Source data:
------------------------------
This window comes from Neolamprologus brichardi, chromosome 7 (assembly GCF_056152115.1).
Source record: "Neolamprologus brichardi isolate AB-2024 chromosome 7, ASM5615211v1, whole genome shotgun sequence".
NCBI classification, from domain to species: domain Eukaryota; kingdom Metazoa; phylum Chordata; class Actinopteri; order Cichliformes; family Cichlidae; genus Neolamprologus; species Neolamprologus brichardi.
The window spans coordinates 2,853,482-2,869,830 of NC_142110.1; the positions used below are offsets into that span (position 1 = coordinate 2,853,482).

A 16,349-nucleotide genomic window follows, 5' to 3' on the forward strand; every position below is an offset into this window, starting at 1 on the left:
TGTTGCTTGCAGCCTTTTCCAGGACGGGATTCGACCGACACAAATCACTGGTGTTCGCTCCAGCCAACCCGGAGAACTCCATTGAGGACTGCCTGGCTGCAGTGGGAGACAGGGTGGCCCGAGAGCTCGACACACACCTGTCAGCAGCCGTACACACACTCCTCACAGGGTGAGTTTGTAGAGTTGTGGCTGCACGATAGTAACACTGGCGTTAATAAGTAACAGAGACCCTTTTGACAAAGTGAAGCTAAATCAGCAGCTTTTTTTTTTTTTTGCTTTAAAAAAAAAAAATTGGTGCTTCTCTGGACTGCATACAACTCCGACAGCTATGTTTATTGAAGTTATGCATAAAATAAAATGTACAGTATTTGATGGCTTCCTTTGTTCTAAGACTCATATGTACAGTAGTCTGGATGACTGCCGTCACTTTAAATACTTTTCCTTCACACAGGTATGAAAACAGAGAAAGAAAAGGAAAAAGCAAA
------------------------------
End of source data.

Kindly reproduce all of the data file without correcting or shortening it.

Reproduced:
This window comes from Neolamprologus brichardi, chromosome 7 (assembly GCF_056152115.1).
Source record: "Neolamprologus brichardi isolate AB-2024 chromosome 7, ASM5615211v1, whole genome shotgun sequence".
NCBI classification, from domain to species: domain Eukaryota; kingdom Metazoa; phylum Chordata; class Actinopteri; order Cichliformes; family Cichlidae; genus Neolamprologus; species Neolamprologus brichardi.
The window spans coordinates 2,853,482-2,869,830 of NC_142110.1; the positions used below are offsets into that span (position 1 = coordinate 2,853,482).

A 16,349-nucleotide genomic window follows, 5' to 3' on the forward strand; every position below is an offset into this window, starting at 1 on the left:
TGTTGCTTGCAGCCTTTTCCAGGACGGGATTCGACCGACACAAATCACTGGTGTTCGCTCCAGCCAACCCGGAGAACTCCATTGAGGACTGCCTGGCTGCAGTGGGAGACAGGGTGGCCCGAGAGCTCGACACACACCTGTCAGCAGCCGTACACACACTCCTCACAGGGTGAGTTTGTAGAGTTGTGGCTGCACGATAGTAACACTGGCGTTAATAAGTAACAGAGACCCTTTTGACAAAGTGAAGCTAAATCAGCAGCTTTTTTTTTTTTTTGCTTTAAAAAAAAAAAATTGGTGCTTCTCTGGACTGCATACAACTCCGACAGCTATGTTTATTGAAGTTATGCATAAAATAAAATGTACAGTATTTGATGGCTTCCTTTGTTCTAAGACTCATATGTACAGTAGTCTGGATGACTGCCGTCACTTTAAATACTTTTCCTTCACACAGGTATGAAAACAGAGAAAGAAAAGGAAAAAGCAAA